Ebola Could Be Considered “Occupational Hazard” and Covered by Workers Comp for Some Jobs
Thousands of people in Sierra Leone, Liberia, and Guinea have died after contracting Ebola in one of the worst outbreaks of this incredibly contagious disease seen so far. Other countries, including Nigeria, Senegal, Spain, and US also have a small number of cases, showing just how contagious this fluid-borne illness can be.
As a second nurse in the United States has contracted Ebola from working with an Ebola patient, debate surges regarding safety precautions and hospital preparedness in the US. California has entered contract negotiations with their nurses’ union, and Ebola has come up as a bargaining chip for better protection of health care workers, which means the state must give more money to hospitals for training and outfitting against the disease.
Ebola could also come up in workers comp for health care workers who contract the illness.
In order for a workers comp claim involving Ebola to be considered legitimate, the disease must 1) have been contracted in the scope of employment, and 2) must have been contracted in conditions “peculiar to” the employee’s job. Nurses, doctors, emergency responders, CDC officials, and other types of health care workers could be exposed to Ebola in coming months, which means that they could legitimately file a workers comp claim to cover the costs of their treatment.
In order to contract Ebola, a person must come into unprotected contact with a patient’s bodily fluids, such as blood, vomit, or mucous. This is an unlikely situation for many United States citizens, but because two nurses treating an Ebola patient have contracted the disease within a month of treating the US’s first Ebola patient, it could be considered an occupational hazard.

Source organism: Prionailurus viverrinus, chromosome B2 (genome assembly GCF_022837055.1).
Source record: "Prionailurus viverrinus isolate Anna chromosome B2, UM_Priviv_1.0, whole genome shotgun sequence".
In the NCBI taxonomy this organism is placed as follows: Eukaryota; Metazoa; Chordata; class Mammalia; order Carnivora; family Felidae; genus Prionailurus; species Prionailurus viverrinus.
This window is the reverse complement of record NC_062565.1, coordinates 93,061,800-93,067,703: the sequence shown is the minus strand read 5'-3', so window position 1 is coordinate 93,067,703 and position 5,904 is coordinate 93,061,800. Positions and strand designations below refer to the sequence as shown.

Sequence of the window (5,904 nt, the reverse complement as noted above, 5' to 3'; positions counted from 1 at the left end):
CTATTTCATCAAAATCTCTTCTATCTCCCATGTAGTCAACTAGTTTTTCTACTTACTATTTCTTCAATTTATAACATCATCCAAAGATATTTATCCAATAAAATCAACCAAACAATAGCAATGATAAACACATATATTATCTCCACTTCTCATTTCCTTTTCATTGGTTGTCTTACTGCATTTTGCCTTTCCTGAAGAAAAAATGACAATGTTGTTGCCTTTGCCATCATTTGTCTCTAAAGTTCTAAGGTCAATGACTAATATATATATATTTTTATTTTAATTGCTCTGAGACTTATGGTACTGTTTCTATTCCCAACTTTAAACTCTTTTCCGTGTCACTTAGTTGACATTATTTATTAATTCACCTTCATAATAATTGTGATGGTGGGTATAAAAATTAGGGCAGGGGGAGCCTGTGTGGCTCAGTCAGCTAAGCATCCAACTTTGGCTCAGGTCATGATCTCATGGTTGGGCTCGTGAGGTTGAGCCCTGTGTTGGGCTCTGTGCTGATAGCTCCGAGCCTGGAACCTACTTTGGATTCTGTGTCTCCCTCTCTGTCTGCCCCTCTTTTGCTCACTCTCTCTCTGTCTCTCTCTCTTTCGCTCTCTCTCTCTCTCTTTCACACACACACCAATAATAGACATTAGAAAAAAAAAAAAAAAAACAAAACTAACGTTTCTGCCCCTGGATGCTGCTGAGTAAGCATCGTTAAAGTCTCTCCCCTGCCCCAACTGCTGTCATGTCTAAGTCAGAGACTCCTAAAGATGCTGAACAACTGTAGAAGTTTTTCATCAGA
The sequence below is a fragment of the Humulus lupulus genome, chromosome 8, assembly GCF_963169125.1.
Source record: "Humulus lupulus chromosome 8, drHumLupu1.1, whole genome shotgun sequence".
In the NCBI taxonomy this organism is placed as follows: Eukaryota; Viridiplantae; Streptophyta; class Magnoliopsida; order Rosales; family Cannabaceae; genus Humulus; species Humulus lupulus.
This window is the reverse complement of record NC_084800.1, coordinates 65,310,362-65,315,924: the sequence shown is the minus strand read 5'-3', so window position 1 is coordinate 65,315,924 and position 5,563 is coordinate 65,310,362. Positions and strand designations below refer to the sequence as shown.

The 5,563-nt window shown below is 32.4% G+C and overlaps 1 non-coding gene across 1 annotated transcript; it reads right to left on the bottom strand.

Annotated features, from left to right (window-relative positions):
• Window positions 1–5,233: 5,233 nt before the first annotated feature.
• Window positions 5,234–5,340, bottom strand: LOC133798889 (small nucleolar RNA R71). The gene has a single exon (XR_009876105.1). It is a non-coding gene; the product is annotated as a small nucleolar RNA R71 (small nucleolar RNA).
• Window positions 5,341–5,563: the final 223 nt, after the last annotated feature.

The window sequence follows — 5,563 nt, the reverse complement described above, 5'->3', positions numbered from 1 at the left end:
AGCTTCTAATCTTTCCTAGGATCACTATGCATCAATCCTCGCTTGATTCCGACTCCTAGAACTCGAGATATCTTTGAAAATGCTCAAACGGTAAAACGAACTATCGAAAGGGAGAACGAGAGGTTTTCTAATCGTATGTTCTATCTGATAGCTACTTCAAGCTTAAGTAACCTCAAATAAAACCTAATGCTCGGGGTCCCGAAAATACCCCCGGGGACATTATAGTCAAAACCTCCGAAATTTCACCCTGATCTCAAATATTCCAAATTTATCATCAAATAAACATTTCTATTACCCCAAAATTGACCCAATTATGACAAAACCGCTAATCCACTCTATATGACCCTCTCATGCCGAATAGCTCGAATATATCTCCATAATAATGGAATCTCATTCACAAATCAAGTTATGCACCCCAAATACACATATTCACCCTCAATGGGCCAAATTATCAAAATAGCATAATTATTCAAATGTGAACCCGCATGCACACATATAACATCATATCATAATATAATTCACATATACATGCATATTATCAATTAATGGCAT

This means that insurance companies, including those covering workers comp, have discussed the potential financial risks of Ebola.
“Even in the unlikely event that the Ebola virus spreads to infect tens of thousands of adults in the United States, the financial impact will likely be quite manageable,” an analysis from the Insurance Information Institute said Monday, October 13th.
“As with life insurance coverage, reinsurance will help mitigate the financial effect of a surge in claims, which are likely to be very costly in the event of actual work-related infections,” the report said.
Health insurers, life insurers, and workers comp insurers all agreed that a pandemic would be financially devastating for insurance companies. However, health officials and insurance company spokespeople agree that a pandemic is highly unlikely, and other occupational hazards, such as carpal tunnel, construction accident injuries and deaths, and exposure-related cancers are more likely to lead to workers comp claims.
The Strom Law Firm Can Help with Workers Comp Claims in South Carolina
The workers comp lawyers at The Strom Law Firm, LLC proudly seek justice on behalf of employees injured or killed on the job who work for private companies, as well as employees working for local county, city, and state government. We are licensed to practice throughout South Carolina, as well as Georgia and New York. If you are confused about worker’s comp laws, or have had your worker’s comp claim denied, contact us. We offer free consultations to discuss the facts of your case.803.252.4800.